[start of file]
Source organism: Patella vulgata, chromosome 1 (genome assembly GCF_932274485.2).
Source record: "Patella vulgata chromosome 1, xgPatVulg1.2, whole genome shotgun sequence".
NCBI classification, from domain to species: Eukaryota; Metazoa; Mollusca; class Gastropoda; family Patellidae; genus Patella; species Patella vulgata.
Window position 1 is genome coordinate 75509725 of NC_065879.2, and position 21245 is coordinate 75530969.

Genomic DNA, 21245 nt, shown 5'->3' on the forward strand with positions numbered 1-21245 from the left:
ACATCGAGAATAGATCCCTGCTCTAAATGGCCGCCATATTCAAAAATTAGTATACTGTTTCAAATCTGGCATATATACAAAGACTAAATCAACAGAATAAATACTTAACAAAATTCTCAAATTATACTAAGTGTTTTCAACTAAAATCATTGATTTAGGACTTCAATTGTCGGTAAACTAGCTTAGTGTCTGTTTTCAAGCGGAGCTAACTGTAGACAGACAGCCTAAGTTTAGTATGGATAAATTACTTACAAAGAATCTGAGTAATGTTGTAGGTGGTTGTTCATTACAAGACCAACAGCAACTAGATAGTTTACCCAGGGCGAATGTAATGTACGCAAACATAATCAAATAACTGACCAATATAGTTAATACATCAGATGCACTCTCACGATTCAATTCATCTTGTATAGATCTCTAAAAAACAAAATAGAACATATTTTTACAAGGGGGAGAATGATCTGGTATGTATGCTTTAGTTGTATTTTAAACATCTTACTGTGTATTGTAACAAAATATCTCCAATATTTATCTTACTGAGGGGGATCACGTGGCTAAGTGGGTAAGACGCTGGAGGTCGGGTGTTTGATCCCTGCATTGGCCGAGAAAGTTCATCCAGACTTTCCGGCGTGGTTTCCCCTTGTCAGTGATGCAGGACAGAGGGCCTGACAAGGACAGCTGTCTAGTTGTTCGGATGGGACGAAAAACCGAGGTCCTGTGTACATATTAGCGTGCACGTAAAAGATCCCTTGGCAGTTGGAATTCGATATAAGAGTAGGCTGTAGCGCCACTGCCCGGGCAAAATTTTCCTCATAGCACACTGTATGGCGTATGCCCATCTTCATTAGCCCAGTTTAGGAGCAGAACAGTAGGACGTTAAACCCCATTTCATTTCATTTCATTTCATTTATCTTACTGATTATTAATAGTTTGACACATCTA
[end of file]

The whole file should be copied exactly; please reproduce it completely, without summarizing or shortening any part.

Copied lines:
Source organism: Patella vulgata, chromosome 1 (genome assembly GCF_932274485.2).
Source record: "Patella vulgata chromosome 1, xgPatVulg1.2, whole genome shotgun sequence".
NCBI classification, from domain to species: Eukaryota; Metazoa; Mollusca; class Gastropoda; family Patellidae; genus Patella; species Patella vulgata.
Window position 1 is genome coordinate 75509725 of NC_065879.2, and position 21245 is coordinate 75530969.

Genomic DNA, 21245 nt, shown 5'->3' on the forward strand with positions numbered 1-21245 from the left:
ACATCGAGAATAGATCCCTGCTCTAAATGGCCGCCATATTCAAAAATTAGTATACTGTTTCAAATCTGGCATATATACAAAGACTAAATCAACAGAATAAATACTTAACAAAATTCTCAAATTATACTAAGTGTTTTCAACTAAAATCATTGATTTAGGACTTCAATTGTCGGTAAACTAGCTTAGTGTCTGTTTTCAAGCGGAGCTAACTGTAGACAGACAGCCTAAGTTTAGTATGGATAAATTACTTACAAAGAATCTGAGTAATGTTGTAGGTGGTTGTTCATTACAAGACCAACAGCAACTAGATAGTTTACCCAGGGCGAATGTAATGTACGCAAACATAATCAAATAACTGACCAATATAGTTAATACATCAGATGCACTCTCACGATTCAATTCATCTTGTATAGATCTCTAAAAAACAAAATAGAACATATTTTTACAAGGGGGAGAATGATCTGGTATGTATGCTTTAGTTGTATTTTAAACATCTTACTGTGTATTGTAACAAAATATCTCCAATATTTATCTTACTGAGGGGGATCACGTGGCTAAGTGGGTAAGACGCTGGAGGTCGGGTGTTTGATCCCTGCATTGGCCGAGAAAGTTCATCCAGACTTTCCGGCGTGGTTTCCCCTTGTCAGTGATGCAGGACAGAGGGCCTGACAAGGACAGCTGTCTAGTTGTTCGGATGGGACGAAAAACCGAGGTCCTGTGTACATATTAGCGTGCACGTAAAAGATCCCTTGGCAGTTGGAATTCGATATAAGAGTAGGCTGTAGCGCCACTGCCCGGGCAAAATTTTCCTCATAGCACACTGTATGGCGTATGCCCATCTTCATTAGCCCAGTTTAGGAGCAGAACAGTAGGACGTTAAACCCCATTTCATTTCATTTCATTTCATTTATCTTACTGATTATTAATAGTTTGACACATCTA